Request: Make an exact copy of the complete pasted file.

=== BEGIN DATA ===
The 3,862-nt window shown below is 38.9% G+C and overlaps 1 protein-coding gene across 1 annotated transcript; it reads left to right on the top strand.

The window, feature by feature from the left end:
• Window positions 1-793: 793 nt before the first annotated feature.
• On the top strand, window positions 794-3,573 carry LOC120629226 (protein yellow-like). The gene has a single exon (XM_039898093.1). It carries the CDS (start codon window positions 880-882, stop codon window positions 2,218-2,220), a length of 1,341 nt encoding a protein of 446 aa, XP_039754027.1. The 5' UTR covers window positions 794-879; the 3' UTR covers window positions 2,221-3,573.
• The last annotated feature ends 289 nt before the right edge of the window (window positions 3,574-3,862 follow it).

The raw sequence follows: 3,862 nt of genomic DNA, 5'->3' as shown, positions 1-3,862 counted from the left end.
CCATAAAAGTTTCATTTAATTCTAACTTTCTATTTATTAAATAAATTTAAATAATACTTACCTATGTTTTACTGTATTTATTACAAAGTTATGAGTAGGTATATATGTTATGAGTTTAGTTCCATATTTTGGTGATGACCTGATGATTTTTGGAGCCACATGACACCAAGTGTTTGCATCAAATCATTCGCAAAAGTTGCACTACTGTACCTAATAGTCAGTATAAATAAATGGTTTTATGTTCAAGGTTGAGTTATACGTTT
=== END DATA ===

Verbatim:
The 3,862-nt window shown below is 38.9% G+C and overlaps 1 protein-coding gene across 1 annotated transcript; it reads left to right on the top strand.

The window, feature by feature from the left end:
• Window positions 1-793: 793 nt before the first annotated feature.
• On the top strand, window positions 794-3,573 carry LOC120629226 (protein yellow-like). The gene has a single exon (XM_039898093.1). It carries the CDS (start codon window positions 880-882, stop codon window positions 2,218-2,220), a length of 1,341 nt encoding a protein of 446 aa, XP_039754027.1. The 5' UTR covers window positions 794-879; the 3' UTR covers window positions 2,221-3,573.
• The last annotated feature ends 289 nt before the right edge of the window (window positions 3,574-3,862 follow it).

The raw sequence follows: 3,862 nt of genomic DNA, 5'->3' as shown, positions 1-3,862 counted from the left end.
CCATAAAAGTTTCATTTAATTCTAACTTTCTATTTATTAAATAAATTTAAATAATACTTACCTATGTTTTACTGTATTTATTACAAAGTTATGAGTAGGTATATATGTTATGAGTTTAGTTCCATATTTTGGTGATGACCTGATGATTTTTGGAGCCACATGACACCAAGTGTTTGCATCAAATCATTCGCAAAAGTTGCACTACTGTACCTAATAGTCAGTATAAATAAATGGTTTTATGTTCAAGGTTGAGTTATACGTTT